According to the latest GCSE results, girl scores are slowly closing gaps with those of boys – specifically in Physics and Maths.
A 0.5% increase was seen this year. While in the past year 14.7% received top grade (ranging 7 to 9), this year the rate is at 15.2%.
Alternatively, the percentage of boys receiving top grades fell by 0.2% – going from 16.8% last year, to 16.6% this year.
Over all, the gap between male and female top scorers has thinned, going from 2.1% to 1.4%.
In terms of top grade distribution, boys still currently hold higher proportions (at 45.7%).
However, women are slowly catching up, rising from 39.6% in the past year, to 41.8% this year.
Boys are beginning to fall behind in physics. Girls’ scores are slowly rising, narrowing the gap from 5.7% last year to 3.9% this year.
There are certain areas where girls dominate over boys in scores.
Those include Biology and Chemistry GCSEs. They also include computing, even though boys are thrice more likely to choose this subject.
However, computing has become highly popular among many girls.
The number of entries this year shot up by 14.5%, compared to boys who saw a 5.9% increase. This indicates that the field may be dominated by girls in the future.
Educational authorities have many remarks to mention with regards to the closing gap in male/female scores.
For example, General Secretary of the Association of School and College Leaders (Geoff Barton) sees that the development is positive. He sees that school culture is a microcosm that helps people discard the need for gender terms.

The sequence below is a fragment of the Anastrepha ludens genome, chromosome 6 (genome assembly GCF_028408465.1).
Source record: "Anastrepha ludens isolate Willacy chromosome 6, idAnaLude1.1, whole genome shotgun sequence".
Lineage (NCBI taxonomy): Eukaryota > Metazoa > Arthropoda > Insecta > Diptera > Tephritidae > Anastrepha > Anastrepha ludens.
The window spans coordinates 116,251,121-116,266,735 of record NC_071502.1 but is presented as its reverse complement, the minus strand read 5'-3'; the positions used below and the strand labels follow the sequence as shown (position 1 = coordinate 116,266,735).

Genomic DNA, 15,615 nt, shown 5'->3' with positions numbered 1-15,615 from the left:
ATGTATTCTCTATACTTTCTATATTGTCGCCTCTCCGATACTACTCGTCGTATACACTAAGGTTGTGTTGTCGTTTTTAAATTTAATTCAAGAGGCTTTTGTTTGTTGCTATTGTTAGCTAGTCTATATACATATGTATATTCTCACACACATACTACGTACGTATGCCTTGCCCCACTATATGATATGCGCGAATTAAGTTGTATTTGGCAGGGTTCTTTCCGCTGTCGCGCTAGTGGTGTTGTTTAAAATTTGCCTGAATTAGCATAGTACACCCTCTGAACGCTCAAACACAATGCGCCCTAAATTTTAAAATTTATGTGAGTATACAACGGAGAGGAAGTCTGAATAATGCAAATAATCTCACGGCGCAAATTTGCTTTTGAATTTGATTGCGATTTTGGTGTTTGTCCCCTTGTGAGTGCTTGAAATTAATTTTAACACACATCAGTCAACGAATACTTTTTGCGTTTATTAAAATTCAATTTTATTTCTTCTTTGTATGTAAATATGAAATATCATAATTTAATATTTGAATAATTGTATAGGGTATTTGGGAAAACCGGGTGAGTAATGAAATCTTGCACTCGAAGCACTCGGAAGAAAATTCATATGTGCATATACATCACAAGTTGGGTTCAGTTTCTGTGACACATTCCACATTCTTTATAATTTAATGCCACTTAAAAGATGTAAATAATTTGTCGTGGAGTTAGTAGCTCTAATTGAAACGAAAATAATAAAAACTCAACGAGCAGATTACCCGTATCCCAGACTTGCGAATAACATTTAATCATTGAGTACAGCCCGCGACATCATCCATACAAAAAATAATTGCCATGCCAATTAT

He also sees that schools are trying their best to promote the concept of female role models, thus encouraging women’s entrance into STEM fields.
Overall Interest in Sciences.
Thus far, there has been a steady increase in the amount of entries or double-award science GCSEs (+4.8%).
Here, after a student takes Chemistry, Physics, or Biology – they are awarded 2 GCSE grades.
According to Pearson’s Vice President Derek Richardson, the “Attenborough effect” is the reason behind young people’s increasing science interest.
The “Attenborough effect” is derived from Sir David Attenborough’s Blue Planet 2 program, which is seen as a contributor to renewed environmental interest.
Derek Richardson sees that science is an outlet for youth to explore their concerns about the world. He sees that it’s a chance for them to impact their surroundings, especially on controversial issues.
As a result, this concern for the environment is fueling a greater interest in science. Youth are focusing their energies on STEM field work that can environment-saving technologies.